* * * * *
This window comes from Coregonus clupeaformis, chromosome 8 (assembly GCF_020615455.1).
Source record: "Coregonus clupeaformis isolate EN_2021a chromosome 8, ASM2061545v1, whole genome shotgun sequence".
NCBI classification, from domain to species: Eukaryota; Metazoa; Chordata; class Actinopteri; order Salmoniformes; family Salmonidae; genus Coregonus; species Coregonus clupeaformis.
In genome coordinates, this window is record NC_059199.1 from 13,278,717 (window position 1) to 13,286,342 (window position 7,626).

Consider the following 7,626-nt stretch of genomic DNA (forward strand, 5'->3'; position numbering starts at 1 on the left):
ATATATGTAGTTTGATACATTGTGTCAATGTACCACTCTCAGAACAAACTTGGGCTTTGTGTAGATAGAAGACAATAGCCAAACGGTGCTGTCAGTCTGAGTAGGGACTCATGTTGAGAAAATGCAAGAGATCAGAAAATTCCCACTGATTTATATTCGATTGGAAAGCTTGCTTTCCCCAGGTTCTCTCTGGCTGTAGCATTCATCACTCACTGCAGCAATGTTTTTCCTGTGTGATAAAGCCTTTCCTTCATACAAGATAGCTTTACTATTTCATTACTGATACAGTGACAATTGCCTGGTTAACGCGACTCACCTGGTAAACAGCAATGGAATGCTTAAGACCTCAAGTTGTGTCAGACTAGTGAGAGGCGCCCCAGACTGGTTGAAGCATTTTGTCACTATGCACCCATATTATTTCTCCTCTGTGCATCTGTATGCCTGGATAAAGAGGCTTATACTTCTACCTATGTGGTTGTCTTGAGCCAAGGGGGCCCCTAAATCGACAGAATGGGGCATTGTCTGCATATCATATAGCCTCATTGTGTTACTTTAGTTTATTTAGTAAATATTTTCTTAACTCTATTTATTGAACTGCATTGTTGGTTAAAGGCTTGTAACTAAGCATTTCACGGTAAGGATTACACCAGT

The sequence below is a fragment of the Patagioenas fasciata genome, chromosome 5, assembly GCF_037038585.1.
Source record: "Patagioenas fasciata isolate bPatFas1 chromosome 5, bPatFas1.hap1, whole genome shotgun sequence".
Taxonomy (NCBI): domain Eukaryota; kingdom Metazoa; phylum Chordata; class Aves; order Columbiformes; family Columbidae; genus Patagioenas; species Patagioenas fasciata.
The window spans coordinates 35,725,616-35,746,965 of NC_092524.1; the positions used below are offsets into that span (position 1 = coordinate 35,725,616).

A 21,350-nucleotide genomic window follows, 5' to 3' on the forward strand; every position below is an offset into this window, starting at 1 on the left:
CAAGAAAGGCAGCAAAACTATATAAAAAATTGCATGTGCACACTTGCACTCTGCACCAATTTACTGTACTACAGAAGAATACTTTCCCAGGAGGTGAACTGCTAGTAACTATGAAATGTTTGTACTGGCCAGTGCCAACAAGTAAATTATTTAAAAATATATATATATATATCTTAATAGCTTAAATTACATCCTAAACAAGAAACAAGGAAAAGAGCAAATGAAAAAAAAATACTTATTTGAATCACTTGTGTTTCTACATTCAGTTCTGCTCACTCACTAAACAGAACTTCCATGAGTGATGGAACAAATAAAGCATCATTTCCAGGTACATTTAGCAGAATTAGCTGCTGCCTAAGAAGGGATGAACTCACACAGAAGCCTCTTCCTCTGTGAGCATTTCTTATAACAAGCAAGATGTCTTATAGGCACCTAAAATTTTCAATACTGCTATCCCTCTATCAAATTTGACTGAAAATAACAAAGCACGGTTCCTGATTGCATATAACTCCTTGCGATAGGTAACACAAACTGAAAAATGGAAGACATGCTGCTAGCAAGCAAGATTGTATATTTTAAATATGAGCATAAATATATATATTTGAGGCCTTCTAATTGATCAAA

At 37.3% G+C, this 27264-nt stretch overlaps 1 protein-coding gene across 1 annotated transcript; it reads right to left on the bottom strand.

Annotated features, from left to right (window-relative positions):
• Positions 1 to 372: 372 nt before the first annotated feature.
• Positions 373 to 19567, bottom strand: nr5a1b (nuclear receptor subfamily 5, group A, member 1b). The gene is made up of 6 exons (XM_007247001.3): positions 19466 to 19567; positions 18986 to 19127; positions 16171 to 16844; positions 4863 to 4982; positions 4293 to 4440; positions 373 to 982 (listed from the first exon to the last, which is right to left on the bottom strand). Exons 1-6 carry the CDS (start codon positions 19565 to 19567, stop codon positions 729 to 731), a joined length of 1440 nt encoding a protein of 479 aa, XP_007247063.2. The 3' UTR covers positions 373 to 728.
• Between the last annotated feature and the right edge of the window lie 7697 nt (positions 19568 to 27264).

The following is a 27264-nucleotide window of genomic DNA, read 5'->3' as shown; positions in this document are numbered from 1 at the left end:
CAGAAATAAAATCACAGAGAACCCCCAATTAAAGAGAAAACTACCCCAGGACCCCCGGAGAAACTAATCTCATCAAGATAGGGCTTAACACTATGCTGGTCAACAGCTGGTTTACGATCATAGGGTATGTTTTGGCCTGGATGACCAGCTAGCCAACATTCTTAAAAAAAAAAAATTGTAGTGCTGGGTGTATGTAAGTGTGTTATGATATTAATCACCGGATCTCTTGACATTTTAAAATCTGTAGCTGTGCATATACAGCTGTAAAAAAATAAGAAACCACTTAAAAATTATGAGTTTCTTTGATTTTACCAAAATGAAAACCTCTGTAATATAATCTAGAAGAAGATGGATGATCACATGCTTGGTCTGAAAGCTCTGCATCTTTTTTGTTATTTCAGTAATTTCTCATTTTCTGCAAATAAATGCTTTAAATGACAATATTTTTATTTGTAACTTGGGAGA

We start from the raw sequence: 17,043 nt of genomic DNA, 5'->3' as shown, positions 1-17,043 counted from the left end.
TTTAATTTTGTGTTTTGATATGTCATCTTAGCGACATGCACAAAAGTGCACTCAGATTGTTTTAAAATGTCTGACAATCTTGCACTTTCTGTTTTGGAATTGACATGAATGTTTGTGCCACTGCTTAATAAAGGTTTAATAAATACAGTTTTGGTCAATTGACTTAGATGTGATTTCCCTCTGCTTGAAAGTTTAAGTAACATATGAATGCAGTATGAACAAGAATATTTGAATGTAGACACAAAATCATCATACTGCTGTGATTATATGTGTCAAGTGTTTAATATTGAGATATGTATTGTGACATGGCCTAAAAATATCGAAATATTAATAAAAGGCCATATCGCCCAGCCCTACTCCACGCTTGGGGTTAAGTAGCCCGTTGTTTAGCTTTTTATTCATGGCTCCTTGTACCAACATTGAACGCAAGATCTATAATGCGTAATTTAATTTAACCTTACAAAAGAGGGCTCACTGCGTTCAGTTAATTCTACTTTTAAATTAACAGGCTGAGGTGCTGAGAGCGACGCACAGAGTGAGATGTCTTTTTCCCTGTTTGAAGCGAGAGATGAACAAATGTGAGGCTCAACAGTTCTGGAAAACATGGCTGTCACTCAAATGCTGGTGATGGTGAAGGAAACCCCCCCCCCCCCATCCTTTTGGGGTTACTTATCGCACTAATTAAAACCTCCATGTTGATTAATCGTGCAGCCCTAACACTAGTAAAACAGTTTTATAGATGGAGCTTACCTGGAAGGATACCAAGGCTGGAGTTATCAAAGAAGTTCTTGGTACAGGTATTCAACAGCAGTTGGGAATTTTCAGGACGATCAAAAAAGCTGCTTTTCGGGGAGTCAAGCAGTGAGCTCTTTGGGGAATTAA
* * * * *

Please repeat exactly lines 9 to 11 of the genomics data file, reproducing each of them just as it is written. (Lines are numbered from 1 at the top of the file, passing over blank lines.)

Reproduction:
Taxonomy (NCBI): domain Eukaryota; kingdom Metazoa; phylum Chordata; class Aves; order Columbiformes; family Columbidae; genus Patagioenas; species Patagioenas fasciata.
The window spans coordinates 35,725,616-35,746,965 of NC_092524.1; the positions used below are offsets into that span (position 1 = coordinate 35,725,616).

A 21,350-nucleotide genomic window follows, 5' to 3' on the forward strand; every position below is an offset into this window, starting at 1 on the left: